Several reports have described the ability of plastids to form
stroma-containing compartments (for a summary see Gray et
al., 2001). Recently, the term stromule (Köhler and Hanson,
2000) has been used to describe tubular projections emerging
from plastids. These stromules are highly dynamic as they
grow and retract from chloroplasts along MF tracks (Kwok
and Hanson, 2004 b; Gunning, 2005). Also, MTs have been
found to be crucial for their formation (Kwok and Hanson,
2003). Stromules have been defined as being up to 800 nm
wide, and may reach a length of several tens of micrometers
(for a summary see Kwok and Hanson, 2004 a). The structures
presented herein are likely to be distinct from stromules on
account of their size and their MT-independent formation and
behaviour. Instead, these protrusions are most likely analo-
Effects of treatment with 5 μM (b – d) or 10 μM (a, e) latruncu-
lin B on mesophyll cells of cultivated Oxyria digyna plants. a DIC image.
No cytoplasmic streaming is detected, chloroplasts appear spherical
and numerous small, spherical organelles (arrows) are present. (b – e)
Details of the ultrastructure. b Nucleus (N) and massive amount of ER;
roplast with protrusion and invagination (arrow); d mitochondrion (M)
in chloroplast invagination, surrounded by area exclusively containing
stroma (str); e chloroplast with stroma (str) containing protrusion in
vicinity of the nucleus (N). Bars: a 5 μm, b – e 1 μm.
Cytoskeleton-Independent Chloroplast Protrusions
alpine plant Ranunculus glacialis (Lütz, 1987; Lütz and Moser,
1977; Larcher et al., 1997). A distinction between stromules
and chloroplast protrusions is given by the establishment of
a “shape index”, a ratio between length and radius of these
structures in Arabidopsis thaliana (Holzinger et al., 2006).
Speculations on the function of stromules and chloroplast pro-
trusions exist. Most point towards the increased surface to
volume ratio of chloroplasts in response to physiological de-
mands. One possibility is that the formation of chloroplast
protrusions would increase RUBISCO concentrations and chlo-
roplast ribosome levels. RUBISCO, whose regulation by activity
levels is likely more important than concentration, has never
been found to be a limiting factor for photosynthesis in Oxyria
al., 1972). A more likely advantage is that chloroplast protru-
sions establish close contact with other organelles. This can
also be concluded from the present study, in which mitochon-
dria were frequently found in the invaginations of chloro-
plasts, thus being in close contact to the stroma-rich areas.
However, we were unable to document membrane fusion
these chloroplast protrusions in Oxyria digyna. Using immuno-
fluorescence microscopy, we observed a dense network of cor-
tical MTs in mesophyll cells, and showed that this network was
effectively destroyed by the anti-MT drug oryzalin. Although
MTs were found in the vicinity of chloroplasts, we detected
no direct interactions between MTs and the chloroplast pro-
trusions. MT disruption also failed to abolish chloroplast pro-
trusions. Kandasamy and Meagher (1999) similarly concluded
that MTs did not influence the position or movement of chlo-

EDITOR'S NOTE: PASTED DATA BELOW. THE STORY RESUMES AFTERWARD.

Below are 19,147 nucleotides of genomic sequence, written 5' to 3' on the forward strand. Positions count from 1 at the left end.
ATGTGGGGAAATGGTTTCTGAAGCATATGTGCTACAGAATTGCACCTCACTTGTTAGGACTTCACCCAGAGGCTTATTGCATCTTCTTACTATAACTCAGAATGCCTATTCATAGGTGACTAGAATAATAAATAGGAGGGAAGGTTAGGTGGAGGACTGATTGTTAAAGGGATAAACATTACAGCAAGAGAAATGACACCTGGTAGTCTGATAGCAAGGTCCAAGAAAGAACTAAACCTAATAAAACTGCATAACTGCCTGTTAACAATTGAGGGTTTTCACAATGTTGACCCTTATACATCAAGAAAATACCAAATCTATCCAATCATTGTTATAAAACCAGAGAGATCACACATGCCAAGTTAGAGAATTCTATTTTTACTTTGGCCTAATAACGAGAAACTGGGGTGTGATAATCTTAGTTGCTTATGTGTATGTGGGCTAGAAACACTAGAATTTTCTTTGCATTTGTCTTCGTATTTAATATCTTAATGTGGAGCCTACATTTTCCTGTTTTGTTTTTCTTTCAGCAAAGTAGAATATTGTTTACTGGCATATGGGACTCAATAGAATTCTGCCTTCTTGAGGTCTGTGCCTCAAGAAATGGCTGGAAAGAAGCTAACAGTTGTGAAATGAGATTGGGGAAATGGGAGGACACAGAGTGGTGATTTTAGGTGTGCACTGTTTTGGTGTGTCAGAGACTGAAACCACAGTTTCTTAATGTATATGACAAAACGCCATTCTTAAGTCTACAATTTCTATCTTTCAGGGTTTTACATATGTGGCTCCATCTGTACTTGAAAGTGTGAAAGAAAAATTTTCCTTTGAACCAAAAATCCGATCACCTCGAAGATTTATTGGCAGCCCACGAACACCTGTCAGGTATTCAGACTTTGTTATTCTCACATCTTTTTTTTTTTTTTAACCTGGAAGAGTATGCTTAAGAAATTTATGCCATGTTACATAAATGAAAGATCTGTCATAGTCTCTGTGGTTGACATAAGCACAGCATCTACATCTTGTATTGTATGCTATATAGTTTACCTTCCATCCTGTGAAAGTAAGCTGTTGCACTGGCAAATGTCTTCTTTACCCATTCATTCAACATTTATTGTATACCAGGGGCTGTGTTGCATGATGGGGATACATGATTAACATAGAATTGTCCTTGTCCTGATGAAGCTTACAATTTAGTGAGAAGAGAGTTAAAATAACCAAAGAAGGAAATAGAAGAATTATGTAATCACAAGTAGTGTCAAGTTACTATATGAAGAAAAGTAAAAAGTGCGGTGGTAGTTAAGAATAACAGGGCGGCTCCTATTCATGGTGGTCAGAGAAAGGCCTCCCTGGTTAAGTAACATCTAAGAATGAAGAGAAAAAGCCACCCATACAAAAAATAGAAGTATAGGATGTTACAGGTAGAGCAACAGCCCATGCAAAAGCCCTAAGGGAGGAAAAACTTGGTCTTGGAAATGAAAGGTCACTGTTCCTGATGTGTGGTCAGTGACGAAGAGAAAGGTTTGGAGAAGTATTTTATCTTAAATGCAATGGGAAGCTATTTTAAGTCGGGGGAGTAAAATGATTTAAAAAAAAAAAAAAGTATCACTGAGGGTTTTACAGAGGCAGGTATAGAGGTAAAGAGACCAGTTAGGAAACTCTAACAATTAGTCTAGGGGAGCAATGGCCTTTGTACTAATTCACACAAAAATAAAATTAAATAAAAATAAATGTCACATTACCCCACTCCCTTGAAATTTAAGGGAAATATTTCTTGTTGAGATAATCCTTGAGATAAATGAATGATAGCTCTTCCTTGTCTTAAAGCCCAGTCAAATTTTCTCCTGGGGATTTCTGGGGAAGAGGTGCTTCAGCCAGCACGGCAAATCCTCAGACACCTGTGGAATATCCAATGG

roplasts in Arabidopsis thaliana leaf cells. The finding that
chloroplast protrusions in Oxyria digyna are not disrupted
when MTs are depolymerized, however, is particularly impor-
tant because MTs have been described as being a critical factor
in the establishment of stromules in Nicotiana tabacum (Kwok
and Hanson, 2003). Our analysis indicates that stromule for-
mation and the development of the more massive chloroplast
protrusions in Oxyria digyna are likely to be controlled by dis-
Our study also failed to demonstrate any clear function for MFs
in the occurrence of chloroplast protrusions. Treatment with
latrunculin B, a potent disruptor of MFs (Spector et al., 1989),
at concentrations sufficient to fully destroy the MF system (cf.
Kandasamy and Meagher, 1999) failed to abolish the occur-
rence of stroma-filled chloroplast areas interacting with other
organelles. This treatment, however, did cause severe changes
to the cytoplasmic integrity, so some role for MFs in the es-
tablishment of chloroplast protrusions cannot be ruled out.
Latrunculin B arrested cytoplasmic streaming and altered cy-
toplasmic integrity, including the generation of membrane
anomalies and massive ER accumulation. The latter can be re-
garded as a general defence mechanism, also observed upon
applying various MF-disrupting agents (e.g., Holzinger and
Meindl, 1997; Holzinger and Lütz-Meindl, 2001). Despite the
clear signs of MF disruption and DIC observations that protru-
sions were totally lost, thylakoid-free areas of the chloroplasts
were clearly detected at the TEM level. These areas, however,
were mainly at the concave side of the chloroplast, suggesting
that expansion of chloroplast protrusions may depend on an
intact MF cytoskeleton, as suggested for stromules (Kwok and
Hanson, 2004 b; Gunning, 2005). However, in Oxyria digyna
the proportion of thylakoid-free stroma area in chloroplasts
remained constant after MF disruption when compared to the
controls. Thus, the destruction of MFs may influence the shape
of chloroplast protrusions, but not their occurrence. This find-